Next set of important information: I was born in Barisal, grew up in Dhaka, went to Bengali-medium school and college in Dhaka, did my undergraduation from the University of Dhaka. Before coming to Canada, I rarely knew economies (or anything) outside Bangladesh. So, it was highly likely that all my intellectual concepts and potential research questions are related to Bangladesh. In my masters and early years of Ph.D, I have tried hard to write these papers using my curiosities related to the Bangladesh economy.
However, I could not find a reliable micro or regional dataset to study any of these questions. There are some datasets collected by the Bangladesh Bureau of Statistics (BBS), and they rarely sell those. They rarely reply to emails too! I have applied to buy Household Income and Expenditure Survey (HIES) and the BBS agreed only to sell the data for 2016. BBS has collected HIES data in multiple other years, and they did not sell those to me. I have seen some papers using this database, so I do not know if there is a personal way to get it!
Even getting a sub-district level regional database is almost impossible on a regular basis. The only way is probably to manually extract information from paper reports for some census years. I went to the BBS office, and I got a database list that covers over 30 years. But, as you can already understand, none of these datasets were available for me to buy. Later on, for the sake of the timeline, I had to use contexts from other countries for my thesis. I had to learn historical contexts from other countries and their policies. I applied the contexts on Nepal and the USA.
Recently, out of curiosity, I started to read dissertations and current projects written by some of my contemporary people: people who finished undergraduation in economics from different universities in Bangladesh from 2000 to 2010. What I understand is that these dissertations are rarely done with Bangladeshi data and context. Some people who were/are affiliated with Bangladeshi institutions (i.e. BRAC) have papers using their data. These are also mostly randomized control experiments (RCTs). RCTs mean the idea is somewhere around an intervention, and not about any long-term economic development. Otherwise, for individuals like me, it is impossible to write a paper on Bangladesh given the current access to reliable datasets.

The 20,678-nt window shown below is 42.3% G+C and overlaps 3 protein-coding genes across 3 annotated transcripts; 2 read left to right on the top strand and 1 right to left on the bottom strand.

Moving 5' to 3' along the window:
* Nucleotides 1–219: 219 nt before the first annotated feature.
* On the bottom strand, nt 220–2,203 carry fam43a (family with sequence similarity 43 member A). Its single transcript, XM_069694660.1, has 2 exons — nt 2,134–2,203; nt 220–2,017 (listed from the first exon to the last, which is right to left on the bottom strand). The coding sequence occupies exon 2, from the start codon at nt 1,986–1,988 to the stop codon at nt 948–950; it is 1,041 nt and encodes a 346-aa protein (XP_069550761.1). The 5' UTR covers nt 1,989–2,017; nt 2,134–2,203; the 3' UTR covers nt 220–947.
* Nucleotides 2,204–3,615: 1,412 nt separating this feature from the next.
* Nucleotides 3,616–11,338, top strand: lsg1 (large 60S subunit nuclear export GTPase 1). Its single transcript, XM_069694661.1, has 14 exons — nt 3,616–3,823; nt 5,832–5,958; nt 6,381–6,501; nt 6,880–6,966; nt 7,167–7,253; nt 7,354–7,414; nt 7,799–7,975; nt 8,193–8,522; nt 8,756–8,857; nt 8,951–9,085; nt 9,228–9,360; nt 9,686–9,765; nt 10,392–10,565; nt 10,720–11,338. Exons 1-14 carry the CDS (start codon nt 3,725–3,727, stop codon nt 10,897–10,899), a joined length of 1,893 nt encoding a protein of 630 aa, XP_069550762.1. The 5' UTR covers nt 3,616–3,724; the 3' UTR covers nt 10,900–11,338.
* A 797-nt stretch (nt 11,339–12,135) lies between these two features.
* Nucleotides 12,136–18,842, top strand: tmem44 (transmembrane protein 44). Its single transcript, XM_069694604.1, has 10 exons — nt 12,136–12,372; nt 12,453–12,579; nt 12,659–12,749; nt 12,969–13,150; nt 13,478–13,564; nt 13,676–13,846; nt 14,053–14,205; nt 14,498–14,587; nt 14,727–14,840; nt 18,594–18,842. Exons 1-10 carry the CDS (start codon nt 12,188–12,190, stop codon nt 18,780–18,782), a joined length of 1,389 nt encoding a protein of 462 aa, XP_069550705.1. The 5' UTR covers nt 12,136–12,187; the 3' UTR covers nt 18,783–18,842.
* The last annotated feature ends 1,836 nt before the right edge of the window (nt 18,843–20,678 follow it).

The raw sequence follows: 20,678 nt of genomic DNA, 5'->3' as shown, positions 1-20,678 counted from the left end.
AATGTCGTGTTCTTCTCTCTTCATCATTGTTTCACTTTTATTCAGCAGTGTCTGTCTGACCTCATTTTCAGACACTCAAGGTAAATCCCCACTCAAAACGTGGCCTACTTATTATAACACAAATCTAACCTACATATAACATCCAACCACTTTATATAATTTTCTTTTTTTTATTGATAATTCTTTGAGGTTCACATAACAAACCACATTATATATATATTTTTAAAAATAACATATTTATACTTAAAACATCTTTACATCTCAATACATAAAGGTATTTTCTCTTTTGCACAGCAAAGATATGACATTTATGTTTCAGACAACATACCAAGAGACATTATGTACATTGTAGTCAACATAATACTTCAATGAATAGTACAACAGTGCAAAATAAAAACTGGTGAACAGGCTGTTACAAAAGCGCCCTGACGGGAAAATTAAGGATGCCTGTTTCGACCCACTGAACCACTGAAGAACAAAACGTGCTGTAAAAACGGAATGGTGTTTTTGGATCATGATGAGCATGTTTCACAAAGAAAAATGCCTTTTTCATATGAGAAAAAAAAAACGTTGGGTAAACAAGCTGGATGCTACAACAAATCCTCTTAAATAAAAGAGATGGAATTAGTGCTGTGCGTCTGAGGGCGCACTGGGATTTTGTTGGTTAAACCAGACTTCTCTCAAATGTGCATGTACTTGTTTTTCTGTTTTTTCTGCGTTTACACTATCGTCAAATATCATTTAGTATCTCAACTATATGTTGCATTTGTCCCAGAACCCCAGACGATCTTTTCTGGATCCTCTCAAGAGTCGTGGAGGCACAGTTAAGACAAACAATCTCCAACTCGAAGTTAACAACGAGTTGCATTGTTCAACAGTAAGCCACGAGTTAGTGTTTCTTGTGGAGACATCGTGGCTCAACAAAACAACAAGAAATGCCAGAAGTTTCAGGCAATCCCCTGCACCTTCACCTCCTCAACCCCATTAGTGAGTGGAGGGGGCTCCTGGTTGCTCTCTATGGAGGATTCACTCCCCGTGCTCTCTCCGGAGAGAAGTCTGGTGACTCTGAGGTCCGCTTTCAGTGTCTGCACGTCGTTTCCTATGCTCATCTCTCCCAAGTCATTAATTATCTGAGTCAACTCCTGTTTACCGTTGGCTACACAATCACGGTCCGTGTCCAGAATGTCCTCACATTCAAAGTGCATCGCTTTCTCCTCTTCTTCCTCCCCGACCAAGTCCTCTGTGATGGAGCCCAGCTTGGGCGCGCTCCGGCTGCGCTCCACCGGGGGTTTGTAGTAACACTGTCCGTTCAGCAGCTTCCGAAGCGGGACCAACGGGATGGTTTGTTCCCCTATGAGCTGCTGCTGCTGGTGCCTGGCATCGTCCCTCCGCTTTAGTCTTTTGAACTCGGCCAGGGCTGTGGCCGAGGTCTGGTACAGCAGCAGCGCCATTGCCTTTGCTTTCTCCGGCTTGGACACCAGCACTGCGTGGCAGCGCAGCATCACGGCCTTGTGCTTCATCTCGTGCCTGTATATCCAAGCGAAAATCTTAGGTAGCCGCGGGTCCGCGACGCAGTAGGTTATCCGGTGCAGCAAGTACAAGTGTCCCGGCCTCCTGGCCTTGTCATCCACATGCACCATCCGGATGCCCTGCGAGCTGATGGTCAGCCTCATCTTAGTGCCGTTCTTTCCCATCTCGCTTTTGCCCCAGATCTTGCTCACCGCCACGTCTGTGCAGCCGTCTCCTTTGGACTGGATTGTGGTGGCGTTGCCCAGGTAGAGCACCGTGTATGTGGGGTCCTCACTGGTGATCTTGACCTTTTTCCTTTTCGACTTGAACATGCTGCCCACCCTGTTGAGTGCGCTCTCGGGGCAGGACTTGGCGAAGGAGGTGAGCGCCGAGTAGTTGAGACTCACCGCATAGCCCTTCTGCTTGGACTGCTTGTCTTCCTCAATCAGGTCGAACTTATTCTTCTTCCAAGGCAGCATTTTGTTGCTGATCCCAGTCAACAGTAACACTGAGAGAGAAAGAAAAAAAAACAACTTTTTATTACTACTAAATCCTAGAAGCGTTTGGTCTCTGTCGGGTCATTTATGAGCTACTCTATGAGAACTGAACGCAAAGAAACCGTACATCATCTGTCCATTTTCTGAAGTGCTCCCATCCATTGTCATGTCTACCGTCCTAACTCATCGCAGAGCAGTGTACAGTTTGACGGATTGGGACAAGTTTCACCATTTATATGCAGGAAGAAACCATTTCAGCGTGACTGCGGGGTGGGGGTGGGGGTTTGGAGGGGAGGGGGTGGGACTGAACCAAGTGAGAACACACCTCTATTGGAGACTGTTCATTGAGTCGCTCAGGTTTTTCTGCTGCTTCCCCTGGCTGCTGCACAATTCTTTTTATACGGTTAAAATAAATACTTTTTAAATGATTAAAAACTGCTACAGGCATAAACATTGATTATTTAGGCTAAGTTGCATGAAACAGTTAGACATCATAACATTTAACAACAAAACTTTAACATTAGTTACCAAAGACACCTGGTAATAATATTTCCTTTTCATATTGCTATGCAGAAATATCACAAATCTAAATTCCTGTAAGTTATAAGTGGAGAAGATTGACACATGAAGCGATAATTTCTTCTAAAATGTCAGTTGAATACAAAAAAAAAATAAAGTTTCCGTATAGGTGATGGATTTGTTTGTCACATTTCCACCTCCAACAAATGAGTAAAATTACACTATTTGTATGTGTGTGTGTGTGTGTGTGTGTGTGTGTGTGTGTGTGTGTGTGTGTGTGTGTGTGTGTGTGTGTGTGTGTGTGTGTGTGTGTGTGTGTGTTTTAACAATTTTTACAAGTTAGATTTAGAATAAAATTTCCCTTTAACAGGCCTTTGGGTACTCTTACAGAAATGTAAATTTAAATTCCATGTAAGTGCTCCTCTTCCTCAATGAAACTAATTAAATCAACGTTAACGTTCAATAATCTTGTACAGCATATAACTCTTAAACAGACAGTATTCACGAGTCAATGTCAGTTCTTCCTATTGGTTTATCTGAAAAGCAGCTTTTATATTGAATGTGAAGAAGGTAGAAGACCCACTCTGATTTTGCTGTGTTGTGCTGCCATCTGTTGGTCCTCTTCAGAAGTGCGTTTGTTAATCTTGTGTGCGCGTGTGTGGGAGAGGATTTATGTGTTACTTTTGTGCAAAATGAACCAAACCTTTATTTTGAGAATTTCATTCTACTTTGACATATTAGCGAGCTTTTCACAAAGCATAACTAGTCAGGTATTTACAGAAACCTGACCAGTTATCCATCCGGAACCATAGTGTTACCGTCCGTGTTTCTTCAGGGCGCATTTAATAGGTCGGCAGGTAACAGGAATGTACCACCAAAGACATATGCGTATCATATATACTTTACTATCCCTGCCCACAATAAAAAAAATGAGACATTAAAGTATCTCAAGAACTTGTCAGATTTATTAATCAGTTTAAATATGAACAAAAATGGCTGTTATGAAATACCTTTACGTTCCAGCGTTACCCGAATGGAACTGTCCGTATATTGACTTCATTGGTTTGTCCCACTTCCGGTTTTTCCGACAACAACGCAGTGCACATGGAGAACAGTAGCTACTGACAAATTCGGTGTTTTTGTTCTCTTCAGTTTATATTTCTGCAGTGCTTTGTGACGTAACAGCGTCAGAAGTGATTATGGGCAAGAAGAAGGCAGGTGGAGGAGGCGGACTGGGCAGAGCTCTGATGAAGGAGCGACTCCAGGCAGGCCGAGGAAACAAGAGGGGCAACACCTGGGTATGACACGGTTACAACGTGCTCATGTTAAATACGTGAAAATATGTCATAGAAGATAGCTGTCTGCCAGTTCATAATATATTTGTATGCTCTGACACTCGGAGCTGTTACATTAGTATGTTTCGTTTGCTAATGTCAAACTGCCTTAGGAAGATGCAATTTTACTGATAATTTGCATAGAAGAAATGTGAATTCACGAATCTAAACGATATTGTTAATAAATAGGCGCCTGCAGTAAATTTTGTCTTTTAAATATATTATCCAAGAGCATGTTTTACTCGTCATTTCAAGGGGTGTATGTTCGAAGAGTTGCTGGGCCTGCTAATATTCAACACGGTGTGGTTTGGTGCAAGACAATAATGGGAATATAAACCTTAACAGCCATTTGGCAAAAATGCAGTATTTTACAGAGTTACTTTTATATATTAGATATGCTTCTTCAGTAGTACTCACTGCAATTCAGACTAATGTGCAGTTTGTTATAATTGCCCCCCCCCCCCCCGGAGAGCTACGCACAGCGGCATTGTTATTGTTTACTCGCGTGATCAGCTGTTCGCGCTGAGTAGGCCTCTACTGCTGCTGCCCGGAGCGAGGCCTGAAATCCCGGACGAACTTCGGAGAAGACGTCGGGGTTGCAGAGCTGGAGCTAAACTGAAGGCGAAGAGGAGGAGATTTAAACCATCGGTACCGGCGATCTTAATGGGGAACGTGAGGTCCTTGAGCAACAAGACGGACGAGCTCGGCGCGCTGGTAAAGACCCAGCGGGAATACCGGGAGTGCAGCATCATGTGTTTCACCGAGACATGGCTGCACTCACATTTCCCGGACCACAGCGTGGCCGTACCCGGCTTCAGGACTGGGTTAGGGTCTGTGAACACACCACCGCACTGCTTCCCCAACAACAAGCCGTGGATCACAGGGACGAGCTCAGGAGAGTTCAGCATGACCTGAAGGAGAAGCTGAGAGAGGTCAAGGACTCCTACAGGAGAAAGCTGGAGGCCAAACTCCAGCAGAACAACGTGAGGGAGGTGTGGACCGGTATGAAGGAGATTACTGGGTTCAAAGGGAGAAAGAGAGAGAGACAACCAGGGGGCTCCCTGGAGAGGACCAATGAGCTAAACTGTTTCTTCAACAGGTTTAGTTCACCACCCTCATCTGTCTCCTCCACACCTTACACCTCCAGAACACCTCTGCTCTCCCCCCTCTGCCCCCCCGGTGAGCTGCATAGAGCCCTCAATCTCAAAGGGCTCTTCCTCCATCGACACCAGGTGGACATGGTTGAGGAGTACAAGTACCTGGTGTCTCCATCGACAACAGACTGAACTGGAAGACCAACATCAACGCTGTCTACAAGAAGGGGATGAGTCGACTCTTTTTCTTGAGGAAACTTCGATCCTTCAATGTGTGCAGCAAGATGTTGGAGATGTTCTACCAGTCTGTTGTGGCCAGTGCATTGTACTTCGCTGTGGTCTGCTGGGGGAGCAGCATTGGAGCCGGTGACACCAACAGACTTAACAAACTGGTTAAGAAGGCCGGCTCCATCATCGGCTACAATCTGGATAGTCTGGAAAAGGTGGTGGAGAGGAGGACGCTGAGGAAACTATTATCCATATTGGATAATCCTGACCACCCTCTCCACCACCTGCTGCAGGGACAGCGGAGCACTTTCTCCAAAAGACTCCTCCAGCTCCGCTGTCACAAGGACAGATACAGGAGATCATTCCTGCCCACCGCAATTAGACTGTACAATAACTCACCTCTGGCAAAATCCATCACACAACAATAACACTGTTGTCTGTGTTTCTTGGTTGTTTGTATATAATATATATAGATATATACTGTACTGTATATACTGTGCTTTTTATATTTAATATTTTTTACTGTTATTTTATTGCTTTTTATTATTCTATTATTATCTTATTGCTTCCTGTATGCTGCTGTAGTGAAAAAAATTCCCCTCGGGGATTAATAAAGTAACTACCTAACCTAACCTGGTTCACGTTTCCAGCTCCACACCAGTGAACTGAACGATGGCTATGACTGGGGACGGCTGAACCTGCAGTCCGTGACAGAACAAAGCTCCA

The reasons behind this are straightforward. Our government does not have a publicly available dataset that our economists and statisticians can use. So even with very strong applied economics training, we could not utilize our training to work on Bangladesh. Unless some of us are funded by development organizations and have to do experimental research for the dissertation. To note, these funded researches also almost always mean these dissertations have a given research question, development NGO-driven philosophy, and targeted audience. These researches are also not capable of looking at local economic growth.
In this reality, our graduate students and early-career researchers are mostly doing Ph.D. on contexts from other countries. This is why we do not have applied data work on structural transformation, local economic growth, urban formation, rural development - you name it! We have almost no good quantitative work on environmental degradation and economic loss for the same reasons.
In India and China, we see great research papers coming out from young professionals, publishing in top journals, and influencing policy debate. Even in Nepal, which normally we take as a smaller economy behind Bangladesh, we can get easy access to good micro and regional databases. My first dissertation chapter was on Nepal. I applied to buy microdata from Nepal Central Bureau of Statistics, and I did not face any issue to collect this high-quality data. I got access to the database in three weeks after application.
Where are we in that line of social science research? If we cannot support our economists and social scientists with social and economic data, what would be the return of having so many PhDs in the long run? With the current economic training, it is possible to do a cost-benefit analysis of public policies, war, historical events, and possible to figure out the total cost, and possible to use that for future policy decisions. But, we feel paralyzed given the current data infrastructure.
We are already late in building high quality data infrastructure to support policy research. It is already not possible to do quantitative research on past economic milestones. This limitation or nonexistence of data infrastructure has been highly related to our Covid-related losses and mismanagement too. I am not asking for data infrastructure just because some of us need to publish papers (well, we do!). I am asking because data infrastructure will give us information on how to target groups for subsidy, how to think about long-term regional economic growth, and how to design informative policies.